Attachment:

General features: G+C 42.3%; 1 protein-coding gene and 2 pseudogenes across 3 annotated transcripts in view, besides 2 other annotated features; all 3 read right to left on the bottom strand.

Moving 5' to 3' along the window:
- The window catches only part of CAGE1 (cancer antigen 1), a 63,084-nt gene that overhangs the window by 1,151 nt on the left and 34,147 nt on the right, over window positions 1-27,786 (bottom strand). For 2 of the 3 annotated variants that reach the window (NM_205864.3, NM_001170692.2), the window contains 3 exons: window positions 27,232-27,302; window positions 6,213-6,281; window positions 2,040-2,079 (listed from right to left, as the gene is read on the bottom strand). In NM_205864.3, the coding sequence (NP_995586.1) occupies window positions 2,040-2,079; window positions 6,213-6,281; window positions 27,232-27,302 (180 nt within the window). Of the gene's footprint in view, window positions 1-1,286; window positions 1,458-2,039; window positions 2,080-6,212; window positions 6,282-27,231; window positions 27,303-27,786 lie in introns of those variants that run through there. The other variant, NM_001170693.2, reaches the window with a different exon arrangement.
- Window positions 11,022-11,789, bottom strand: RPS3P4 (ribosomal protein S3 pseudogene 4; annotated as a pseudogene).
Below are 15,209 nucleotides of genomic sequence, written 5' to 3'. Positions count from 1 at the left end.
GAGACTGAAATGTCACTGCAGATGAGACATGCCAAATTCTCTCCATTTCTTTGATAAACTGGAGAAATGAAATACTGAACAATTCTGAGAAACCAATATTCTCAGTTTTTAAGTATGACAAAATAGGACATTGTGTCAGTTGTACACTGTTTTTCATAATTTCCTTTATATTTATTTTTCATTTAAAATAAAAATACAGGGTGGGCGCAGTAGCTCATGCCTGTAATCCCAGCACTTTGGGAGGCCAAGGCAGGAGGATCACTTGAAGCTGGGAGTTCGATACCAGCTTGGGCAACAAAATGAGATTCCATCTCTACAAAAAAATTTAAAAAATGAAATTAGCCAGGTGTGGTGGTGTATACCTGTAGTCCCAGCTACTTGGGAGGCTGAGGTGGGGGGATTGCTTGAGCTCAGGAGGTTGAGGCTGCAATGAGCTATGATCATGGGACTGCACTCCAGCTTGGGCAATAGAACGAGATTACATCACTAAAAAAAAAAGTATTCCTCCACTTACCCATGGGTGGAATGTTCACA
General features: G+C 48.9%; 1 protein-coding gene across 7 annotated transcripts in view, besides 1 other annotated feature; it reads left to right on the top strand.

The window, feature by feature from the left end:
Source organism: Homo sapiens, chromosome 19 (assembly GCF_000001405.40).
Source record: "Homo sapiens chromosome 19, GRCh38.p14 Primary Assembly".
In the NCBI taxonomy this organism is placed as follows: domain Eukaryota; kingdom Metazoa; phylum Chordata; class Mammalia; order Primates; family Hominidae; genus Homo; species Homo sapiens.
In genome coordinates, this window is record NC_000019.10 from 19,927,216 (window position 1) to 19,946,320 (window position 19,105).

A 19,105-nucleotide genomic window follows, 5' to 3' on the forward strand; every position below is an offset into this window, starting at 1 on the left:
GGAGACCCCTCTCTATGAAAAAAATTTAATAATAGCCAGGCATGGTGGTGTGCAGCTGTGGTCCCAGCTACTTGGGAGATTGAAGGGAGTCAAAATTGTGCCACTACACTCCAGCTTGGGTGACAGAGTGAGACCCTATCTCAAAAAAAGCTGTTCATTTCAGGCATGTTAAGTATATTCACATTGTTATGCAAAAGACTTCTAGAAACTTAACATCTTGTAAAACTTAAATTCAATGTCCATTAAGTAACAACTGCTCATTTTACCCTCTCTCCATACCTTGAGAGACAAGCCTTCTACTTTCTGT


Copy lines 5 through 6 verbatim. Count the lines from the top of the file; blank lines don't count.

Below are 15,209 nucleotides of genomic sequence, written 5' to 3'. Positions count from 1 at the left end.
GAGACTGAAATGTCACTGCAGATGAGACATGCCAAATTCTCTCCATTTCTTTGATAAACTGGAGAAATGAAATACTGAACAATTCTGAGAAACCAATATTCTCAGTTTTTAAGTATGACAAAATAGGACATTGTGTCAGTTGTACACTGTTTTTCATAATTTCCTTTATATTTATTTTTCATTTAAAATAAAAATACAGGGTGGGCGCAGTAGCTCATGCCTGTAATCCCAGCACTTTGGGAGGCCAAGGCAGGAGGATCACTTGAAGCTGGGAGTTCGATACCAGCTTGGGCAACAAAATGAGATTCCATCTCTACAAAAAAATTTAAAAAATGAAATTAGCCAGGTGTGGTGGTGTATACCTGTAGTCCCAGCTACTTGGGAGGCTGAGGTGGGGGGATTGCTTGAGCTCAGGAGGTTGAGGCTGCAATGAGCTATGATCATGGGACTGCACTCCAGCTTGGGCAATAGAACGAGATTACATCACTAAAAAAAAAAGTATTCCTCCACTTACCCATGGGTGGAATGTTCACA